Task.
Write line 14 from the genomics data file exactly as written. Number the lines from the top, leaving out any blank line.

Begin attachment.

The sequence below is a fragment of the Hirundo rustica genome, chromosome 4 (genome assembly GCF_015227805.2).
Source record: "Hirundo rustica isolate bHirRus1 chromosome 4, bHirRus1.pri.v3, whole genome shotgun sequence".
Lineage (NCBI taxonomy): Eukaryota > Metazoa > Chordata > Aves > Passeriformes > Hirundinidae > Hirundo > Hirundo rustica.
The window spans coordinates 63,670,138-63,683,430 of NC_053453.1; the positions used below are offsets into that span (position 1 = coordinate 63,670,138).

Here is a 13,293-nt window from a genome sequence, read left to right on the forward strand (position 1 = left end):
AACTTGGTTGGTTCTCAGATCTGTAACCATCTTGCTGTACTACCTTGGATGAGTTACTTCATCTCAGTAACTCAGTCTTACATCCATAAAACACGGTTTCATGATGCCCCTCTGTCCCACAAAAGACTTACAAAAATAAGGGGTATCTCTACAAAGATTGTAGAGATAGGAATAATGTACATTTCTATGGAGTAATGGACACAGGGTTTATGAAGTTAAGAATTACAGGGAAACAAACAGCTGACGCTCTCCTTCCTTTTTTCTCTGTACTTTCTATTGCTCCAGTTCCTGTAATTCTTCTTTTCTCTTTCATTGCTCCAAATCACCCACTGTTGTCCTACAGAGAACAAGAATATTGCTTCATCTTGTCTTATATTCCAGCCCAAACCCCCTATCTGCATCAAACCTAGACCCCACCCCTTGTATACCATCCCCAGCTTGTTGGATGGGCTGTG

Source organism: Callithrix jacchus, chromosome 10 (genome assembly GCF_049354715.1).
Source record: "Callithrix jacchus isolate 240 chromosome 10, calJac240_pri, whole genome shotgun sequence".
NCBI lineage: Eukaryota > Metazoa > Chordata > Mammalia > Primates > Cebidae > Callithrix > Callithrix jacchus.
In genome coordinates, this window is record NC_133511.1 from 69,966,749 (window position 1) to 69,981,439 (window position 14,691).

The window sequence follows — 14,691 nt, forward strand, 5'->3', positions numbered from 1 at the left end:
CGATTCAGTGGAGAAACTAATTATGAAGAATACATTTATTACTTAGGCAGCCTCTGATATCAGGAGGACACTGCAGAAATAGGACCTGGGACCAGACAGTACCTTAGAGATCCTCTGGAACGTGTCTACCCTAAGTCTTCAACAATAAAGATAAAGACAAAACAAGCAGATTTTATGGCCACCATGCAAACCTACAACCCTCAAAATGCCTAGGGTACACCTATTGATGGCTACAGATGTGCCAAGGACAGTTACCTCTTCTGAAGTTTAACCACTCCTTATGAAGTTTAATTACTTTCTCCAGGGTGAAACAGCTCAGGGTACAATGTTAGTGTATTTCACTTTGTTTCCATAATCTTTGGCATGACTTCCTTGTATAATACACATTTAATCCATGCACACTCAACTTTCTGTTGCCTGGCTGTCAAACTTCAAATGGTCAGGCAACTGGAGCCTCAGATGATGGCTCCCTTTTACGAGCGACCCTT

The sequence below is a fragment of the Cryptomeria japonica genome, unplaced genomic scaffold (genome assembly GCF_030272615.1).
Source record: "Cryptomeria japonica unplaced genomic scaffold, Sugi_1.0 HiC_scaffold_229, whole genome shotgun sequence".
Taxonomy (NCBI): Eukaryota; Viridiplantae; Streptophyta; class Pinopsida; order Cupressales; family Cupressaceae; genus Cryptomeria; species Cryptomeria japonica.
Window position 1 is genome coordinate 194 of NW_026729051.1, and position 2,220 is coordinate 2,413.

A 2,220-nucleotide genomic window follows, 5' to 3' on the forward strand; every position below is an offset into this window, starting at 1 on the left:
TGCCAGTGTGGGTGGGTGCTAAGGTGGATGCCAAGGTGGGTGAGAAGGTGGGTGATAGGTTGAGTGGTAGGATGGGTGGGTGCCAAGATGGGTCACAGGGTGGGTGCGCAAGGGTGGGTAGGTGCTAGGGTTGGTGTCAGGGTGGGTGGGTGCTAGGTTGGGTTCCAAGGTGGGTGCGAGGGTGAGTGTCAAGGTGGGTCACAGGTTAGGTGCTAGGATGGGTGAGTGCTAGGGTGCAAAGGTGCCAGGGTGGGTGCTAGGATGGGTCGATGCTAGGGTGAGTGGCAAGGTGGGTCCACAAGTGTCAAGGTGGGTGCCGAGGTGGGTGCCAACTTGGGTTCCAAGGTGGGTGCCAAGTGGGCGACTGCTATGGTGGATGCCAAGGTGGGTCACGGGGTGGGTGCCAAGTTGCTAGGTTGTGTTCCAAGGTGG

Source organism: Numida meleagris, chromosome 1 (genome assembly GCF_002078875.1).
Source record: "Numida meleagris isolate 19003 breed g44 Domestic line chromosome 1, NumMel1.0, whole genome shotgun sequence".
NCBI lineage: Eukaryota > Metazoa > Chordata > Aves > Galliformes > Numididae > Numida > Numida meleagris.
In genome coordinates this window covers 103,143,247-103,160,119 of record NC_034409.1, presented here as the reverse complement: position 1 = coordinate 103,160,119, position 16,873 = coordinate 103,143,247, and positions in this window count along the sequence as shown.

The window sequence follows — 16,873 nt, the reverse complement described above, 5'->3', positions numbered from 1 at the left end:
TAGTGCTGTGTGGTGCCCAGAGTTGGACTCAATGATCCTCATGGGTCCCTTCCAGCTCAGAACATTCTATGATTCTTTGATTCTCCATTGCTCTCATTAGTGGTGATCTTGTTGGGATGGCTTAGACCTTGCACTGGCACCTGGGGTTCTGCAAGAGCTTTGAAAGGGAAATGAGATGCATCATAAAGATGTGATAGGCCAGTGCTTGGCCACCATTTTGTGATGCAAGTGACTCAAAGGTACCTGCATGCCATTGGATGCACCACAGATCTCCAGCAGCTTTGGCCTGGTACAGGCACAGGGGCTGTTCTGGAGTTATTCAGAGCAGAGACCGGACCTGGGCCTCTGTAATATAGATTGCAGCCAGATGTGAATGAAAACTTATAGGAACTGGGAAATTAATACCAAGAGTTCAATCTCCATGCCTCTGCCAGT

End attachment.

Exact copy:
Source record: "Cryptomeria japonica unplaced genomic scaffold, Sugi_1.0 HiC_scaffold_229, whole genome shotgun sequence".